I shepherd the people who do that sort of thing and hopefully promote our organization in view of our goals, and in light of all of the crazy developments we’ve all had to experience the last couple of years with the pandemic, the economy, and so forth. It’s been a challenging time. I took office in 2019, about five months before the pandemic hit, and then in March 2020, everything shut down. We went into crisis mode on the SMTA board, where for a time we were meeting every single week to make decisions. Do we keep holding expos? Do we cut back completely? Do we go into hunker down? When they teach you how to be a board member, there’s nothing in the manual that teaches that.
We were working very closely as a group, observing data, combining our knowledge of the news and our own personal experience in our respective businesses, trying to figure out what was best with SMTA. I’m happy to say, we’ve come through the experience a stronger organization, and our membership is up.
Shaughnessy: I attended SMTA Dallas and Atlanta this year, and I saw more young people on both of those trips than I remember seeing at previous shows. Do you see that?
Boguski: Yes, and that’s intentional. We have several initiatives to encourage and attract younger engineers and technical people into both the profession and SMTA that has connections that will help their careers. We are revamping our career center, meeting or matching people looking for a job with those offering jobs. There are a lot of job openings right now, as we know.
We have events that are tailored to younger engineers, what we call SYPs—students and young professionals. These are people in technical and engineering programs who are about to graduate and younger engineers who are in the early stages of their careers. We’re laser focused on that because it’s the lifeblood of our organization. A lot of the veteran members are retiring. There’s turnover and we’ve got to encourage and attract new members. To do that, we must be relevant to what their concerns are and to what’s going on in the industry.
Shaughnessy: I know a lot of people are excited about SMTAI this year as it’s in a new venue.
Boguski: New place, and a new venue in Minneapolis. It’s not the warmest place in November, but it’s a nice convention center. We’re at a good point where people want to get out. They’ve been cooped up for two years, and they’re looking for an excuse to get out and see their friends and colleagues, share the knowledge, start mingling again, meet face-to-face.
We’ve all done Zoom. We do that every day. That’s probably here to stay, whether we like it or not, but there is some merit in face-to-face meetings. We’re not doing a hybrid event this year. It will all be face-to-face. We’ll have the expo, and the technical conference all in person. We hope to get 100 to 150 exhibitors for the expo. It looks like we have about 120 to 130 technical papers submitted for the technical conference, so that’s very encouraging as well.
Shaughnessy: I’m looking forward to it. I’ve never been to Minneapolis.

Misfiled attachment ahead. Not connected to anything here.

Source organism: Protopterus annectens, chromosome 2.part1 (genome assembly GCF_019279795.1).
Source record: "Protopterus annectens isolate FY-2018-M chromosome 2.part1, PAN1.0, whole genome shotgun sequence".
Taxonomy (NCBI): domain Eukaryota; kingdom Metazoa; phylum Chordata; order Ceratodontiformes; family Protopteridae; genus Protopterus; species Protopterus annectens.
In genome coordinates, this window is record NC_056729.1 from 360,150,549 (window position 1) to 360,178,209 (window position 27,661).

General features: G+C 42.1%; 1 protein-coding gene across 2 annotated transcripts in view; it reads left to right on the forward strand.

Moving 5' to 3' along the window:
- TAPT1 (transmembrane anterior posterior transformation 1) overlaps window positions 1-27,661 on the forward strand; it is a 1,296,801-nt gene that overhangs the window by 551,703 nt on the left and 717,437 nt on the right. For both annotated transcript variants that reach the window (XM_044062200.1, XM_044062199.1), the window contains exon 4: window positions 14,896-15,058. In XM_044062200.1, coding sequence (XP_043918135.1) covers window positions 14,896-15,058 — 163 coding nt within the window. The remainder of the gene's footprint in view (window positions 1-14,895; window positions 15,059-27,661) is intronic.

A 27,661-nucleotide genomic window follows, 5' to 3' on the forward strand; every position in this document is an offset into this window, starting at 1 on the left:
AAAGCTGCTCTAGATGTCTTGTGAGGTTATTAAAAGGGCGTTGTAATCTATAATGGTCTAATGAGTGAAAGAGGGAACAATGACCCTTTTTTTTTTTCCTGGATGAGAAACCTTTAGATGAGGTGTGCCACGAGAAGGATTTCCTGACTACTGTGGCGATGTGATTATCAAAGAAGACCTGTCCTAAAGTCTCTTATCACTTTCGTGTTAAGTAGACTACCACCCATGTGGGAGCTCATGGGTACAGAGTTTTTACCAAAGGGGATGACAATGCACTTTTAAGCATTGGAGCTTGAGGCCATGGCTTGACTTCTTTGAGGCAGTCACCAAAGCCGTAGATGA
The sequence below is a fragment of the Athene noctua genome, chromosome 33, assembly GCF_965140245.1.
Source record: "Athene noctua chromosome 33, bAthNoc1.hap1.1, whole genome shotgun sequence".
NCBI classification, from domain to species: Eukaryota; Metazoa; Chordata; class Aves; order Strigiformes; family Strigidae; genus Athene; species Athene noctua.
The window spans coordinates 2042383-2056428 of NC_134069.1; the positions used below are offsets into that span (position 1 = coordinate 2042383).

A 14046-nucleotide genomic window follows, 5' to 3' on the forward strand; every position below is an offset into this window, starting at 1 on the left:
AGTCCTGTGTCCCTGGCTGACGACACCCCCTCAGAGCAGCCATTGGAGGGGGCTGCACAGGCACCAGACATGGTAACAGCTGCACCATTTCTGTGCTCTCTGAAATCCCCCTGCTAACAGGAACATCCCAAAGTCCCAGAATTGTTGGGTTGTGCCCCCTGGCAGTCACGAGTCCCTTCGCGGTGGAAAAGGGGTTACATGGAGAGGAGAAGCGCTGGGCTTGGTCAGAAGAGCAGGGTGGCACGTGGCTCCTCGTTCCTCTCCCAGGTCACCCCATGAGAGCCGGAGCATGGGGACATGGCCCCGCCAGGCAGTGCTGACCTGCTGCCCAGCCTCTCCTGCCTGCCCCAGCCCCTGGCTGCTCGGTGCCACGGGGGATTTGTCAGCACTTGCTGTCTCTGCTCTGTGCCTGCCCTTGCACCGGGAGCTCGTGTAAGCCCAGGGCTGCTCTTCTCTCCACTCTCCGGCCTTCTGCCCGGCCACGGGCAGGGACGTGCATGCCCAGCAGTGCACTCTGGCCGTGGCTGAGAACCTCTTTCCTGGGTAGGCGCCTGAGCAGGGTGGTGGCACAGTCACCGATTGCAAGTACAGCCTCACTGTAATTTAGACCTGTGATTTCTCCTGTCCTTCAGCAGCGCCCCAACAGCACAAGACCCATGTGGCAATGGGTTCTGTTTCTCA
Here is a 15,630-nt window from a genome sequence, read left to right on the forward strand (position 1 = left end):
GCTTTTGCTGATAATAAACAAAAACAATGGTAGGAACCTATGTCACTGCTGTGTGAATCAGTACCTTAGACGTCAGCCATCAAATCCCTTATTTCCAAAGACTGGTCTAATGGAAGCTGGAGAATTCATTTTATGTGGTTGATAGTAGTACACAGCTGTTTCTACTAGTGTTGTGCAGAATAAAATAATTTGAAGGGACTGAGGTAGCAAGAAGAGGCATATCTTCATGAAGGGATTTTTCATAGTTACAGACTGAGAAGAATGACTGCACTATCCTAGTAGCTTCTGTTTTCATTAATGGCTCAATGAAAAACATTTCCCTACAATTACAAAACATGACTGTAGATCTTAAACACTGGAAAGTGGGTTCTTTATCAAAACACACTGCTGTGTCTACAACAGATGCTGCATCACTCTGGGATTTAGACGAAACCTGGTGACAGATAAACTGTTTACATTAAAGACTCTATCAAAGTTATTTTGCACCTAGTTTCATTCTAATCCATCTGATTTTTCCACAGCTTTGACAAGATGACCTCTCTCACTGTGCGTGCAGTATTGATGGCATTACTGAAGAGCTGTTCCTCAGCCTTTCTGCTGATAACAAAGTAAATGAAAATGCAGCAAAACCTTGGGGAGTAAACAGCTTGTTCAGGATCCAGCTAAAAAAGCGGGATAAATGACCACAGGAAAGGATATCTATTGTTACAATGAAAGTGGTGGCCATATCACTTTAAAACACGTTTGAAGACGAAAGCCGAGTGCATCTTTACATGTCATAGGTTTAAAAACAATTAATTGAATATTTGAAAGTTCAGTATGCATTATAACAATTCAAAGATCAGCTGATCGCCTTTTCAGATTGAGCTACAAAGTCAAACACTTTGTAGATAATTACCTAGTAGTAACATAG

Boguski: It’s a nice town. It’s a small town for a big town. People are friendly and hospitable. The convention center is nice. It’s easy to get to, with lots of airline connections. You might need a jacket in November. It could be a little chilly, but not a problem there.
Shaughnessy: Are there any other updates about SMTA, or anything else that you’d like to mention?
Boguski: Yes. SMTA has gone through a strategic planning process in the past year. We hired a consultant who specializes in nonprofit organizations who put together a plan, which the board is in the process of evaluating and hopefully adopting. This will be our guidepost for the next five years about the things we do and how we do them, the framework for how we execute as an organization.
It’s built around four strategic pillars. Basically, the themes are strong industry workforce, member connections and engagement, organizational excellence, and advancing technical knowledge. Each theme has several subsidiary points as to our strategy for accomplishing those themes. That will be the framework we work in as we expand and further diversify the benefits for membership of SMTA.
You’ll see a lot of new offerings in the form of activities and initiatives. In the past year, we simplified our membership structure, which has been a big hit for everybody. It’s a lot easier to understand. We have three categories of corporate membership—bronze, silver, and gold—that are a big hit. We’re revamping our training programs as part of advancing technical knowledge. You will hear about a lot of new offerings in the next 12 months.
I already mentioned the career center and a lot more in the way of follow up and interaction with our chapters and our members to make sure they’re taking full advantage of their membership and getting their money’s worth. It’s a lot more of sitting down and listening to our membership, not telling them how to do things, but listening to what they want, and then putting proactive programs together to help them achieve what they want in their careers, with their chapters, and in their companies. We’ve got a lot going on.
Shaughnessy: Very good. Thanks for speaking with me, Rob.
Boguski: Thank you, Andy.